Publications

Our Division members’ research is frequently accepted for inclusion in the most prestigious peer-reviewed scientific journals. Below you will find related faculty-led as well as collaborative team research publications.

Complete Publications List

https://pubmed.ncbi.nlm.nih.gov/?term=university+of+toronto+orthopaedic+surgery&sort=pubdate

Most Recent Publications

Abstracts posted here are updated daily.

CONCLUSIONS: HA/CMC prevents adhesive bowel obstruction after open colorectal cancer surgery but is unlikely to be cost-effective given minimal long-term impact on health care costs and QALYs.
CONCLUSION: This patient group demonstrated clinically important muscle weaknesses not only in resected muscles but also in the contralateral limb. Many patients reported pain, and they showed reductions in walking and chair-stand capacity comparable to elderly people. The results are relevant for information before surgery, and assessments of objective physical function are advisable in postoperative monitoring. Prospective studies evaluating the course of physical function and which include...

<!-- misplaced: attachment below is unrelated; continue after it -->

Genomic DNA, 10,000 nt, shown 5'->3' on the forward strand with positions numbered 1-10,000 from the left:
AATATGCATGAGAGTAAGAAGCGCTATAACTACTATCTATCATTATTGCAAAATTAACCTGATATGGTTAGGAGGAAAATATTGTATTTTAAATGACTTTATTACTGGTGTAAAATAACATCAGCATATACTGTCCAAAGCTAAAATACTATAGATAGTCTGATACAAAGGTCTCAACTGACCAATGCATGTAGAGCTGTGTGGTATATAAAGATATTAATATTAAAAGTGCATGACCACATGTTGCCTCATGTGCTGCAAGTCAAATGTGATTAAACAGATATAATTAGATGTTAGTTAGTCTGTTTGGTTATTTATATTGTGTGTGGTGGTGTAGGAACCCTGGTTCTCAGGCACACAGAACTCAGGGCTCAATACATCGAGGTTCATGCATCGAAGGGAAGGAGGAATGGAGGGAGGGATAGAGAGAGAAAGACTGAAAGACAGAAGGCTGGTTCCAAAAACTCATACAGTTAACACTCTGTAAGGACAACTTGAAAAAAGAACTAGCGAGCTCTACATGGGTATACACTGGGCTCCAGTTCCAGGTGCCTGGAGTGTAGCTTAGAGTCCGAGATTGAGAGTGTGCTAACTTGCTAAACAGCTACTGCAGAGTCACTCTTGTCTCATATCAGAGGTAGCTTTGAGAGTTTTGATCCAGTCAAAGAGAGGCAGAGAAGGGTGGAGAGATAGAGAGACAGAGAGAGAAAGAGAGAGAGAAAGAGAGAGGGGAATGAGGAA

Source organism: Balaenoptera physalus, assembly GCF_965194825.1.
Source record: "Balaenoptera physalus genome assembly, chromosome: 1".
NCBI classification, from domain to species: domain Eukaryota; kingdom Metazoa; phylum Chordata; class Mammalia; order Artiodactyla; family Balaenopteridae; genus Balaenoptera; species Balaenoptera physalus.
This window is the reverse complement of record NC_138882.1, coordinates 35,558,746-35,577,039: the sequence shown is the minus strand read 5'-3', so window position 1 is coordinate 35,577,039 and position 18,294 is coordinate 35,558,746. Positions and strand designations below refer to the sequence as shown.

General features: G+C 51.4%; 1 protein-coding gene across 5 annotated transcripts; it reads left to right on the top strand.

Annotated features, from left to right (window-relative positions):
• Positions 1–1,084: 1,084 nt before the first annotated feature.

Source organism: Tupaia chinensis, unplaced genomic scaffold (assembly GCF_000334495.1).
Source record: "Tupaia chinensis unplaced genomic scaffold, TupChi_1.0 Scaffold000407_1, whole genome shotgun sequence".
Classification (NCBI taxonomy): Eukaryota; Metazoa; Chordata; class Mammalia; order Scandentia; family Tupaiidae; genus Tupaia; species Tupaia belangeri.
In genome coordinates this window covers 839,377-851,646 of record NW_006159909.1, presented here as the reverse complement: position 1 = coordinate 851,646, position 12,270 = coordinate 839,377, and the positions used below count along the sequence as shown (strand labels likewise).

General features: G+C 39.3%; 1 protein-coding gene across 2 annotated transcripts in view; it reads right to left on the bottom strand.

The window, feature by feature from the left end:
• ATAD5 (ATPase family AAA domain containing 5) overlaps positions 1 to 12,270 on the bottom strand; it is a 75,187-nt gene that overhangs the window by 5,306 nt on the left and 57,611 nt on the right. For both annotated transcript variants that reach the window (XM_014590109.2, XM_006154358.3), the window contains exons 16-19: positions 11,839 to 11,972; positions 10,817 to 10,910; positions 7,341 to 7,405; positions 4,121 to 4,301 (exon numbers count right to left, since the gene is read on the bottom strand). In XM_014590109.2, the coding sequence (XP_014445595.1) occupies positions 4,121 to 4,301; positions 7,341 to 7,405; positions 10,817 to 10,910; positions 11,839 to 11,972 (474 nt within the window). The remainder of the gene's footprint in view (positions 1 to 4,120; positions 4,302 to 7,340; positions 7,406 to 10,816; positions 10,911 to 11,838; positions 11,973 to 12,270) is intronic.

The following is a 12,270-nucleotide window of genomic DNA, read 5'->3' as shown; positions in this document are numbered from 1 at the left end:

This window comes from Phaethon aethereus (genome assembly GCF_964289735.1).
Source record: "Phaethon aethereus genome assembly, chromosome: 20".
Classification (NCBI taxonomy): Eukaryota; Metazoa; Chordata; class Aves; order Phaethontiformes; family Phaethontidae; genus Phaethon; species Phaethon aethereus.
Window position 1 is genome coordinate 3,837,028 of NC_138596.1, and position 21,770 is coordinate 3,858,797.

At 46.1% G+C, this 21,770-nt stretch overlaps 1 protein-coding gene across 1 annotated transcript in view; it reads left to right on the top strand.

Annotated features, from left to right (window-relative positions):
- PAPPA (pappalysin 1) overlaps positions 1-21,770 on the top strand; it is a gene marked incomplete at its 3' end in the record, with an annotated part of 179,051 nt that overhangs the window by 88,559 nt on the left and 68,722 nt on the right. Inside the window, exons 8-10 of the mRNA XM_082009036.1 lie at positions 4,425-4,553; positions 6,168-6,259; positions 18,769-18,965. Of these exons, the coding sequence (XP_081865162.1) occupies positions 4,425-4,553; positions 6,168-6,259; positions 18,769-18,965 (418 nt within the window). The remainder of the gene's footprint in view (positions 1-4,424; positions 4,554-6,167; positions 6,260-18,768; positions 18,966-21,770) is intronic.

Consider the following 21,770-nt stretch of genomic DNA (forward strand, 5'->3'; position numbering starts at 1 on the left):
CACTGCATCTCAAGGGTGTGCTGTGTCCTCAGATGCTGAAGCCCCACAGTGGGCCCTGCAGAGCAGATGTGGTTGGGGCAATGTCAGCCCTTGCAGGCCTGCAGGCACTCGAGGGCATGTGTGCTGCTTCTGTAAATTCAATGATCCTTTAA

Background: Microbubbles are widely used as highly effective contrast agents to improve the diagnostic capability of ultrasound imaging. Mounting evidence suggests that ultrasound coupled with microbubbles has promising therapeutic applications in cancer, cardiovascular, and neurological disorders by acting as gene or drug carriers. The aim of this study was to identify the scientific output and activity related to ultrasound microbubble through bibliometric approaches. Methods: The literature...
CONCLUSION: Given the current emphasis on hospital cost optimization, it is important to ensure that patients with AP are managed appropriately. Attention should be placed on comprehensive preoperative planning and postoperative monitoring in this population.
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CONCLUSIONS: In the setting of prior IVF therapy, imaging features of an irregularly marginated, deep subcutaneous gluteal lesion with inflammatory soft tissue changes surrounding solitary or multifocal areas of loculated fat signal may be seen as an inflammatory response to previous inadvertent subcutaneous injection(s).
CONCLUSION: Despite the absence of a uniform definition: LFCN lesions after DAA THA are a frequent and, in the past, often underestimated complication.